almost in tatters, enemies were constantly attempting to undermine them at home, and the great powers regarded them as seedy adventurers whose career was destined to be brief. Without strong support from an outside source, it was a question how long the new regime could survive. Talaat and his Committee needed some foreign power to organize the army and navy, to finance the nation, to help them reconstruct their industrial system, and to protect them against the encroachments of the encircling nations. Ignorant as they were of foreign statecraft, they needed a skilful adviser to pilot them through all the channels of international intrigue. Where was such a protector to be obtained? Evidently only one of the great European powers could perform this office. Which one should it be? Ten years before Turkey would naturally have appealed to England. But now the Turks regarded England as merely the nation that had despoiled them of Egypt and that had failed to protect Turkey from dismemberment after the Balkan wars. Together with Russia, Great Britain now controlled Persia and thus constituted a constant threat—at least so the Turks believed—against their Asiatic dominions. England was gradually withdrawing her investments from Turkey, English statesmen believed that the task of driving the Turk from Europe was about complete, and the whole Near-Eastern policy of Great Britain hinged on maintaining the organization of the Balkans as it had been determined by the Treaty of Bucharest—a treaty which Turkey refused to regard as binding and which she was determined to upset. Above all, the Turks feared Russia in 1914, just as they had feared her ever since the days of Peter the Great. Russia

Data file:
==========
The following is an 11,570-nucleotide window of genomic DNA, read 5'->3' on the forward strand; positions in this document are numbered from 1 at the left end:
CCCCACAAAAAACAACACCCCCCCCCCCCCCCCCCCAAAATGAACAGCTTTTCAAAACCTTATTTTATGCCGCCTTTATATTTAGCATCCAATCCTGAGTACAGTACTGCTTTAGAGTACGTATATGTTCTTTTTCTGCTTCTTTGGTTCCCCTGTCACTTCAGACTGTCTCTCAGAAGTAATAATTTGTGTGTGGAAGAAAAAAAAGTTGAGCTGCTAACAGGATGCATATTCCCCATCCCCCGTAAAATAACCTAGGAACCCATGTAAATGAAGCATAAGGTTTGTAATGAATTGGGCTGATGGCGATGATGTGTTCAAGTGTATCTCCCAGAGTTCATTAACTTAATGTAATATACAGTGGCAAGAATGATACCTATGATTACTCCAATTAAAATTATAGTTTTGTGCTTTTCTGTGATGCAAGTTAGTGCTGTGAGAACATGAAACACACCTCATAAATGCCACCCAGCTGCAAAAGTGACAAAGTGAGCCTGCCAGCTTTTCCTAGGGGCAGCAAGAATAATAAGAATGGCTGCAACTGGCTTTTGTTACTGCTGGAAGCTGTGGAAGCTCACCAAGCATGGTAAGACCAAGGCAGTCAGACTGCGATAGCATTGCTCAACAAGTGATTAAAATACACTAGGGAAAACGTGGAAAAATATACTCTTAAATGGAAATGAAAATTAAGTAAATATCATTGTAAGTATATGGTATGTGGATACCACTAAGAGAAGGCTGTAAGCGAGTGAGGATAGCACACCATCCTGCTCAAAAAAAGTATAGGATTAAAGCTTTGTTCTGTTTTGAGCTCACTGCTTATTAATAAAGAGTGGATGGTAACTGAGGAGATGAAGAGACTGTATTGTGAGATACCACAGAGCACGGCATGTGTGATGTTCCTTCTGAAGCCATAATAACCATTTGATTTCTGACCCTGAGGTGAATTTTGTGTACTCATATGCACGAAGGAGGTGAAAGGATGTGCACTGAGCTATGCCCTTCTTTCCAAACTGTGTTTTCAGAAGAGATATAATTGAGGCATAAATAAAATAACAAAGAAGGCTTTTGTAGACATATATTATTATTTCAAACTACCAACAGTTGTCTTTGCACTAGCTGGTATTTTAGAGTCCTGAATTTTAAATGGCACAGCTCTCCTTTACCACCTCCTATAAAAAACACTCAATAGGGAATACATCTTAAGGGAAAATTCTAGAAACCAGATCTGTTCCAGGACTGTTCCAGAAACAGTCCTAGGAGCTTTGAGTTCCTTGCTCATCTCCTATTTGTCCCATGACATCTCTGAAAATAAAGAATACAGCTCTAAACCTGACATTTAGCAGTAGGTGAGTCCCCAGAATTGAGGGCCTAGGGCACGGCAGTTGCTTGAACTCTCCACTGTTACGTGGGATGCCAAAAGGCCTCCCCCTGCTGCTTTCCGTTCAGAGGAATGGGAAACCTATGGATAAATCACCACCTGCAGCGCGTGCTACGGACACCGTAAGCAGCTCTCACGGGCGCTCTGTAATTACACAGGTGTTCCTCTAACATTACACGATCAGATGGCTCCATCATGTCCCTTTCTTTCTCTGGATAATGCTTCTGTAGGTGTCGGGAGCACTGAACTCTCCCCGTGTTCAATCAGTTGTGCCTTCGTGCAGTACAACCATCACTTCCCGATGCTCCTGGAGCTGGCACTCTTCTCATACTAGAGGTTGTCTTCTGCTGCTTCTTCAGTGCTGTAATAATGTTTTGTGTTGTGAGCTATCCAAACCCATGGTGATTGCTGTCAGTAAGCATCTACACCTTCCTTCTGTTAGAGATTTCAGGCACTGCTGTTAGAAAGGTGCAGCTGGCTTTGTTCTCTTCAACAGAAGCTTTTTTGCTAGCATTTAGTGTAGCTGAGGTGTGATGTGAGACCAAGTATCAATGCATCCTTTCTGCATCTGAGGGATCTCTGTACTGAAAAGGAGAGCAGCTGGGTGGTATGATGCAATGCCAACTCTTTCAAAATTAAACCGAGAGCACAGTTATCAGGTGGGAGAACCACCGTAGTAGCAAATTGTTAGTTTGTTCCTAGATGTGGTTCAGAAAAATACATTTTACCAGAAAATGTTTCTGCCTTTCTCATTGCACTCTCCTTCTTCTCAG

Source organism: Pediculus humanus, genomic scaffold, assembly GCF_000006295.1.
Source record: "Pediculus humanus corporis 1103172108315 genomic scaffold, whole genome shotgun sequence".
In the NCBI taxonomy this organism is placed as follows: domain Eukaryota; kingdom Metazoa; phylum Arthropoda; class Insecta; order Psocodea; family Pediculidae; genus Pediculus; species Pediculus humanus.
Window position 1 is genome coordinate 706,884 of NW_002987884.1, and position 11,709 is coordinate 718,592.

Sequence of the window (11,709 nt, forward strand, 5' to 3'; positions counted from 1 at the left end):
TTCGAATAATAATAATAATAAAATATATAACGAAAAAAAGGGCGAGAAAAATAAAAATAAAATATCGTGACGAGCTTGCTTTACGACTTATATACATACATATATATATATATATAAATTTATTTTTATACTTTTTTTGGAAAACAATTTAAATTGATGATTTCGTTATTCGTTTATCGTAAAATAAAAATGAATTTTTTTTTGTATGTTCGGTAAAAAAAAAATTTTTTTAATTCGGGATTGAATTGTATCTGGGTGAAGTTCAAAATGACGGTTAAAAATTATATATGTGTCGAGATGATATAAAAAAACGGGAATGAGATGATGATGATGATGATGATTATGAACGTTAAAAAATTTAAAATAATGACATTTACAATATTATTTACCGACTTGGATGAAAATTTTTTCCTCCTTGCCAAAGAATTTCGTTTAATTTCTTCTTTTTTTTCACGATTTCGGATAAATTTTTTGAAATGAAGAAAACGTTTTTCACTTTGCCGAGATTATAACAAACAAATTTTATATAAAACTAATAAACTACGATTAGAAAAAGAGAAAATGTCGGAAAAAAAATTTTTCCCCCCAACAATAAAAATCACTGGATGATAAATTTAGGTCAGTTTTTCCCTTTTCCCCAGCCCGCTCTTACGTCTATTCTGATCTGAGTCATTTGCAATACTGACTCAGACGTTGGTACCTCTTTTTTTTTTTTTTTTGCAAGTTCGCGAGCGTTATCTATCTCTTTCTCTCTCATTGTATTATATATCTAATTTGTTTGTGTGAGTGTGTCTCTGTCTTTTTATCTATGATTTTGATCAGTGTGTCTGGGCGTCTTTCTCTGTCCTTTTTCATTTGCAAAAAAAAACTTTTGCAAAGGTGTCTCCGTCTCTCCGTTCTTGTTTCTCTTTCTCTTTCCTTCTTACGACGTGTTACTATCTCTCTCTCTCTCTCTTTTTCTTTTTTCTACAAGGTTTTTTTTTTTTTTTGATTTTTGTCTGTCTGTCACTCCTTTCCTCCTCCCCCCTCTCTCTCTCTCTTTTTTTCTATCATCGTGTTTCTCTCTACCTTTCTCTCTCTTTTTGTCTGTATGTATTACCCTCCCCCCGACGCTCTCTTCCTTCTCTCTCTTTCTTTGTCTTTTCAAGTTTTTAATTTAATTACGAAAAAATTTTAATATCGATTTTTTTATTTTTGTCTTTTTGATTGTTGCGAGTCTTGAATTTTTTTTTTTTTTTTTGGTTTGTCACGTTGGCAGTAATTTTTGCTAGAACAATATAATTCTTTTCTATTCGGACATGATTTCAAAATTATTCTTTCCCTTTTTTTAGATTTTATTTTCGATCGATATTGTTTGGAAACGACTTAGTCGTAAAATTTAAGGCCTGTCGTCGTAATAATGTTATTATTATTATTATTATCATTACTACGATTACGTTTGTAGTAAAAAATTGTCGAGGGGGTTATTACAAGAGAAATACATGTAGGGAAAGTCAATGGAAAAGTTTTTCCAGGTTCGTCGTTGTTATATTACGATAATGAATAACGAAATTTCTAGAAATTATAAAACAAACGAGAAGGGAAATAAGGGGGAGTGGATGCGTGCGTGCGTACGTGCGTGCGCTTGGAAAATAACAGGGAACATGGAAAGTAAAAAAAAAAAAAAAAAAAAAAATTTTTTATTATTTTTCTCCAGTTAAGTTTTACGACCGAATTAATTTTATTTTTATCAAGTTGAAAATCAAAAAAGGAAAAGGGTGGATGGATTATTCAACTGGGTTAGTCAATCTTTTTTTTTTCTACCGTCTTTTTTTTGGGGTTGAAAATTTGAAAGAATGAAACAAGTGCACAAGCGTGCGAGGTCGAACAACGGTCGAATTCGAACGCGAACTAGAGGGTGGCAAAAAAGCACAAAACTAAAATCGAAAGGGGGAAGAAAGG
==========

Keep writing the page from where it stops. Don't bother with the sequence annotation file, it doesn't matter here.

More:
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AMBASSADOR MORGENTHAU'S STORY